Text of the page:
Last summer, I tweeted out this meandering thread:
It started as an observation on how, in most cities, we balk at the idea of free transit but barely bat an eye at the reality of free parking. The thread continued on to explore the psychology that informed this sentiment; it was inspired by years of contemplating (and being frustrated by) the absurdity of car culture. Car culture can be simply defined as the conscious and unconscious ways in which we, individually and as a society, shape our lives around the automobile. One way car culture manifests is in how we build our cities. You can see it in the space and resources allocated to cars.
I think about car culture every day. It’s hard not to when you’re constantly confronted by it, whether it’s having to press a beg button to get permission to cross the street, or having to ride a bike on a dangerous road with no separated cycling infrastructure.
I’ve been an advocate, speaking out against car culture, for a long time. I’ve sat on city committees. I’ve met with city staff. I’ve emailed politicians. I’ve met with politicians. I’ve debated media personalities on live air. I’ve blogged. I’ve tweeted. And, to be honest, I’m tired. I’ve come to realize that if we want to make our advocacy sustainable, we need to reframe the challenge of car culture in order to make the most of our efforts and properly address it.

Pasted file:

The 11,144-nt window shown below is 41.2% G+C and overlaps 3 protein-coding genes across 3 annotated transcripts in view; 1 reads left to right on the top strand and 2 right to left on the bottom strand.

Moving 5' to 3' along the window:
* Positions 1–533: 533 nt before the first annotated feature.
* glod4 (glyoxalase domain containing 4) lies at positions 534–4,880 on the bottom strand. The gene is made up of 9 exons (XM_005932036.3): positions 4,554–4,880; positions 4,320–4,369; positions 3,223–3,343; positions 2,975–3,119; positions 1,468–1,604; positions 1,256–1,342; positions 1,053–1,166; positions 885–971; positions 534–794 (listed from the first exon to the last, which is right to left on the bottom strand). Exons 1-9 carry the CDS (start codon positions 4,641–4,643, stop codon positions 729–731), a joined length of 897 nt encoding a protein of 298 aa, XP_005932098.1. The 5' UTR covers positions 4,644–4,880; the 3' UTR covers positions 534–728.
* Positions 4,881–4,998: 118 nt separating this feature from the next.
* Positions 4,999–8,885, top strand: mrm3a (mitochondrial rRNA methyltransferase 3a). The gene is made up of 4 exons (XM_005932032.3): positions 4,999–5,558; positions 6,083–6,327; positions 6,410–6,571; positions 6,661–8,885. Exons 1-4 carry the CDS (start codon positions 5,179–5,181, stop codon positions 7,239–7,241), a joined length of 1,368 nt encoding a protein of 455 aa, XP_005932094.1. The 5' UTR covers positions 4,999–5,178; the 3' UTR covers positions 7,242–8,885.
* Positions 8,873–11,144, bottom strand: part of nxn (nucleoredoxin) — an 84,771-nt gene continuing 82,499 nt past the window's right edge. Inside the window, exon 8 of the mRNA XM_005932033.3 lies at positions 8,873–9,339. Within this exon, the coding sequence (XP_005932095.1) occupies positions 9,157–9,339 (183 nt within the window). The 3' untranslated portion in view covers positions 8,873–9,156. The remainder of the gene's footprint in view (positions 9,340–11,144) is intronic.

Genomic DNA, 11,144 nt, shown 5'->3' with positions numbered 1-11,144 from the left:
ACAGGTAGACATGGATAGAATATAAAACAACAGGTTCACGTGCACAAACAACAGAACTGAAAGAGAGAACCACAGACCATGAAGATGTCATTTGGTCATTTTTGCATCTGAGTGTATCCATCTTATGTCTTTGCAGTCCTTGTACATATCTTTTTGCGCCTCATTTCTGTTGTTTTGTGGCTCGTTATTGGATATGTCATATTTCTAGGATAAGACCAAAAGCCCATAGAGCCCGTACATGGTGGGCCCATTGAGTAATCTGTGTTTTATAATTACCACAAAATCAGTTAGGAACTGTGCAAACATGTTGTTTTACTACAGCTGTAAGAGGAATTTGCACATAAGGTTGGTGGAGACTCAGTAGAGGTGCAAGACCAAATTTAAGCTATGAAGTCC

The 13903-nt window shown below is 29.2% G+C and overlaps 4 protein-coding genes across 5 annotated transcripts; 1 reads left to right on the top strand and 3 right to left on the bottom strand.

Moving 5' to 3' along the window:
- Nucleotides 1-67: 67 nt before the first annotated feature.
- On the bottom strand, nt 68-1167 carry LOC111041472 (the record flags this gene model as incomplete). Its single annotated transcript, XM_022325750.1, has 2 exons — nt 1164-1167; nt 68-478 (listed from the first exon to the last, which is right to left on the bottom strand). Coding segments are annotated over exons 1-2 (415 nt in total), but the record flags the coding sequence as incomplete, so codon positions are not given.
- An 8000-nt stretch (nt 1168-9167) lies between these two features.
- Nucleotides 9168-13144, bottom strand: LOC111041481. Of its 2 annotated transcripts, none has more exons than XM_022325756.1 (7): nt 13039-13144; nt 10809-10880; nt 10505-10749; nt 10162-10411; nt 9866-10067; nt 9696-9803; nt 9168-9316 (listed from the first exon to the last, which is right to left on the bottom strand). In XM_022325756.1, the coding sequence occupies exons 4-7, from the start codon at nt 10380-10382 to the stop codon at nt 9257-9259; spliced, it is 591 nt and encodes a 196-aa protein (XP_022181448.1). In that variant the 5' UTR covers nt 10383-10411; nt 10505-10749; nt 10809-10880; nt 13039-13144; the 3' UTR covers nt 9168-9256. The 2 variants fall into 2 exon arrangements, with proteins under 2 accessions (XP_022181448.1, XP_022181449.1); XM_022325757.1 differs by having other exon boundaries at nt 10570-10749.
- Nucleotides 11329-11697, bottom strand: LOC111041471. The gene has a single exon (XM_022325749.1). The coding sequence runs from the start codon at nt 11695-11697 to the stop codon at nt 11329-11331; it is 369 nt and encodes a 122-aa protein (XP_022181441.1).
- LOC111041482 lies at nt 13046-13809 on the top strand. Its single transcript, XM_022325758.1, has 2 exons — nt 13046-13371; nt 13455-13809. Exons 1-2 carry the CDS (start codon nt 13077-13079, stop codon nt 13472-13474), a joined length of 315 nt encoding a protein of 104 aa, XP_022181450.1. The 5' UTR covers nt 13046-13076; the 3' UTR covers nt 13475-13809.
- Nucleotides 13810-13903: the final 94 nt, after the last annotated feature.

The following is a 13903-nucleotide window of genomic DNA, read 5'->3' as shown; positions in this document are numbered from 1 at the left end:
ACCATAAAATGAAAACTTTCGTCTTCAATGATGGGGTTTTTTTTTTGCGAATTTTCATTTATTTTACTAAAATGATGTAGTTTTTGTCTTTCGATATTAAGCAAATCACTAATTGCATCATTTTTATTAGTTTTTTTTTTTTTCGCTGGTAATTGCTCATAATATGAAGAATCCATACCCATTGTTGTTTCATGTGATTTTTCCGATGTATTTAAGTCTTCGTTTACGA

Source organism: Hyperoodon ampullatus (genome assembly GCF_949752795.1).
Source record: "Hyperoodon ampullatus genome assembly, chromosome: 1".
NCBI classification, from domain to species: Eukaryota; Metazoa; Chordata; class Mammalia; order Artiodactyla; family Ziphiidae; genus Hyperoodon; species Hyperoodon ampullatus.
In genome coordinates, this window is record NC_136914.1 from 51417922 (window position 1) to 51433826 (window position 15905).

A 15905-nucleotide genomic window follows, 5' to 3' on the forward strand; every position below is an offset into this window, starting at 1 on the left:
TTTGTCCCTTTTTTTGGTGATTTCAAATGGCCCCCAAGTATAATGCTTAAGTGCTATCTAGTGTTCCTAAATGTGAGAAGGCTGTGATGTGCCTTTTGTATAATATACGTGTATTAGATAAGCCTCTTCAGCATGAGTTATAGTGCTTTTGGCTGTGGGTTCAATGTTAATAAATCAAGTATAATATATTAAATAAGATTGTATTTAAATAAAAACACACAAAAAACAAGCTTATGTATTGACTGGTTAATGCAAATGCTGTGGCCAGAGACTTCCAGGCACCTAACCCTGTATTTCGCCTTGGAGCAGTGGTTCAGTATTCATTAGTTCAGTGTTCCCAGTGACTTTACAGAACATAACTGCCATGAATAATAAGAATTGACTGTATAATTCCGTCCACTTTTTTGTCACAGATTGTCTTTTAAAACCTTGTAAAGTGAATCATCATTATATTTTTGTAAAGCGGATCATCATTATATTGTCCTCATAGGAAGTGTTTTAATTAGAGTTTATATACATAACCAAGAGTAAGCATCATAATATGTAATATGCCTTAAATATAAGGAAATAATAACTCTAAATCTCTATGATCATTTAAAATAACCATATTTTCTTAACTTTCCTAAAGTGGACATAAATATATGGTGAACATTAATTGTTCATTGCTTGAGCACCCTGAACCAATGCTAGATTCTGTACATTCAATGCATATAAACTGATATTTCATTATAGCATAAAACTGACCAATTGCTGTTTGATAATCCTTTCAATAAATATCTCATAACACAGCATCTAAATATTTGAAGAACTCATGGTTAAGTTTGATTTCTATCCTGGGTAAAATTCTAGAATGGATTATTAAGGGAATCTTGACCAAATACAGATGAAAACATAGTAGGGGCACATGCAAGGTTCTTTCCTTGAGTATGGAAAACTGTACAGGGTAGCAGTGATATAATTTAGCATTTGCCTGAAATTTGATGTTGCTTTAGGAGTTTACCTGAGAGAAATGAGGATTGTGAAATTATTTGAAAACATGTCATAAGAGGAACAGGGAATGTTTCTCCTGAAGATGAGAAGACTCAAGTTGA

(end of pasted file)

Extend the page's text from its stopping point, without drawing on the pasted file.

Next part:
We need to recognize we are addicted to cars.
As a former mental health clinician, I don’t use the term “addiction” lightly, and I don’t mean to undermine the seriousness of the issue. I am not suggesting that everyone who drives a car has a diagnosable addiction, but rather, I aim to use the metaphor of addiction to illuminate our societal dependence on the automobile. I believe this conceptualization can help us focus efforts and better understand the challenge we face.
I’ve had my own issues with unconscious dependence on the automobile. It was part of the tangled mess of developing an identity as a teenager and feeling accepted in high school.
We Are Addicted To Cars – Robin Mazumder
Posted on February 15, 2020 by Robin in Addiction, healthy cities Last summer, I tweeted out this meandering thread: It started as an observation on how, in most cities, we balk at the idea of free transit but barely bat an eye at the reality of free parking. The thread continued on to explore the… [Read More]